Adjusting to your  Hearing Aid

  • It will probably take you a while to get used to your new hearing aid. During this time, it is important to keep in mind that your aid will not make your hearing "normal" again, but it will make sounds clearer, enabling you to participate in conversations and hear sounds that you may have missed before.
  • The first week is often the most trying period. You may here strange "new" sounds, like the hissing of a radiator, and you may be distracted by an array of background noises, such as the hum of a refrigerator or the sound of a knife on a dinner plate. Some everyday sounds, like rustling the newspaper or running water, will sound different. Your own voice may seem loud or strange to you.
  • Your hearing aid should fit comfortably. Report any discomfort, pain, or irritation to your audiologist as soon as possible.
  • By the second week, you should be more comfortable wearing your aid, and better at identifying sounds. After the third week, you may get the feeling that your hearing is worse when you remove the aid, but this is a sign that you are getting accustomed to hearing again!

Are two hearing aids better than one?

Yes it is better to have two hearing aids. Wearing two (binaural) hearing aids allows more information to reach your brain and makes it easier to hear speech against background noise.

Care of your Hearing Aid

 

  • Avoid situations where your hearing aid could fall any distance on to a hard surface. Be seated or hold the aid over a table rather than over the floor when changing the batteries, performing maintenance, or inserting it into the ear.
  • Keep the hearing aid dry. Remove the aid before swimming or taking a shower. Always store the aid in a dry place and keep it away from sources of dampness. Never attempt to dry it in any type of oven or with a blow dryer. Do not leave your aid in a pocket of clothing to be laundered.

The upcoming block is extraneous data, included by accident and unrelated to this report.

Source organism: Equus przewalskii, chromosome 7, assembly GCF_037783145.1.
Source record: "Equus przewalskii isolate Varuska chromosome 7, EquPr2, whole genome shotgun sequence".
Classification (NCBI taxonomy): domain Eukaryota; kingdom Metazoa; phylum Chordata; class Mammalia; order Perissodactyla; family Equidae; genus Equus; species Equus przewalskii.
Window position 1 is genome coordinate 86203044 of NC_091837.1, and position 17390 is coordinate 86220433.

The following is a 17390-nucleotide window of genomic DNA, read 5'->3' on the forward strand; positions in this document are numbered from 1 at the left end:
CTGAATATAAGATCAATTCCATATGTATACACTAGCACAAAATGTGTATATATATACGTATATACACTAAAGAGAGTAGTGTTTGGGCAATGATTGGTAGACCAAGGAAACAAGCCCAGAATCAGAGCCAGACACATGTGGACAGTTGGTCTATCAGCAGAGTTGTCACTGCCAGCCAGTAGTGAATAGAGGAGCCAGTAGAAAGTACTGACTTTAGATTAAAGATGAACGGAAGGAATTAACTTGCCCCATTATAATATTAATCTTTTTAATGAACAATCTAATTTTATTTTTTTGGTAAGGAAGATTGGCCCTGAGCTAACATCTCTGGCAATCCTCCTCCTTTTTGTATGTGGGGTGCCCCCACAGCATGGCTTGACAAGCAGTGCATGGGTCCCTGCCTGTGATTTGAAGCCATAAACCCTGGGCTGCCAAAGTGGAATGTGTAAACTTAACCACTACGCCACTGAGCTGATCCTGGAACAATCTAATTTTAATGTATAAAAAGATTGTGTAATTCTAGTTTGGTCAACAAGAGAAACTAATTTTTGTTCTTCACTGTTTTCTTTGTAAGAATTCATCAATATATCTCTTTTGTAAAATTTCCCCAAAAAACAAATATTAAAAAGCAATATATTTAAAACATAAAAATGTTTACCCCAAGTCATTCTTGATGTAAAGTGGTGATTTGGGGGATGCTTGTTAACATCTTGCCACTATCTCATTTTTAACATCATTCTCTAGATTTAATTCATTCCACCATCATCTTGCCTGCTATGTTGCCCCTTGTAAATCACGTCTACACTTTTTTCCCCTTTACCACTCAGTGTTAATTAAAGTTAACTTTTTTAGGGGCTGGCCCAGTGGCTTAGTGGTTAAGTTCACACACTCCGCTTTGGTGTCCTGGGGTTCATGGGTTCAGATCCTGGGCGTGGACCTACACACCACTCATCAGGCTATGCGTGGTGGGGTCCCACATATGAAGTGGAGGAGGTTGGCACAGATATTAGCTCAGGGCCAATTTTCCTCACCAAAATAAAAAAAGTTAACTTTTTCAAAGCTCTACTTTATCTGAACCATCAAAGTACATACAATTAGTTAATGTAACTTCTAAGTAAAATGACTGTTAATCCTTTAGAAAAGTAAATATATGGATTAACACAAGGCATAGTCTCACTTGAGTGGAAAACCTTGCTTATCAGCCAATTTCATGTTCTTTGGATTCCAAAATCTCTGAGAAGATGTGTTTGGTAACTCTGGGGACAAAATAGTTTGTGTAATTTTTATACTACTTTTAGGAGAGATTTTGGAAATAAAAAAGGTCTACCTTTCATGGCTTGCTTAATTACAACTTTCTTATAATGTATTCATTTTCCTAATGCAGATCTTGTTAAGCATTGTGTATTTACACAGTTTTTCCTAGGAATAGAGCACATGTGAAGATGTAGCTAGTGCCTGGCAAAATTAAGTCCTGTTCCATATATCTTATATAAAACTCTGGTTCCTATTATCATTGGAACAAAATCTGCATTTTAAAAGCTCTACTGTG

• Keep the hearing aid away from excessive heat or direct sunlight. Never leave it on a radiator, near a stove, in a sunny window, in a car glove box, or any other hot place. Do not wear the aid when using a hair dryer or near a sunlamp or heat lamp.
  • Remove the hearing aid before applying hair spray. It may damage the microphone.
  • If you are often in dusty environments (wood shop, outdoors, etc.), your hearing aid may require more frequent cleaning and maintenance.
  • Store your hearing aid out of reach of youngsters or pets. It should be stored in its case when not in use. Open the battery door when not wearing the aid to prevent excessive battery drain.
  • Do not attempt to repair your own hearing aid. Never attempt to open its case. Do not wash or lubricate any part of the aid.
  • Cleaning: Keep the ear mold and tubing free of obstruction. Clean with a damp cloth and remove any accumulated wax with the provided wax removal tool. Clean the case of the aid by wiping carefully with a dry cloth or tissue. See your audiologist or hearing aid specialist twice a year for cleaning and maintenance

Categories: Ear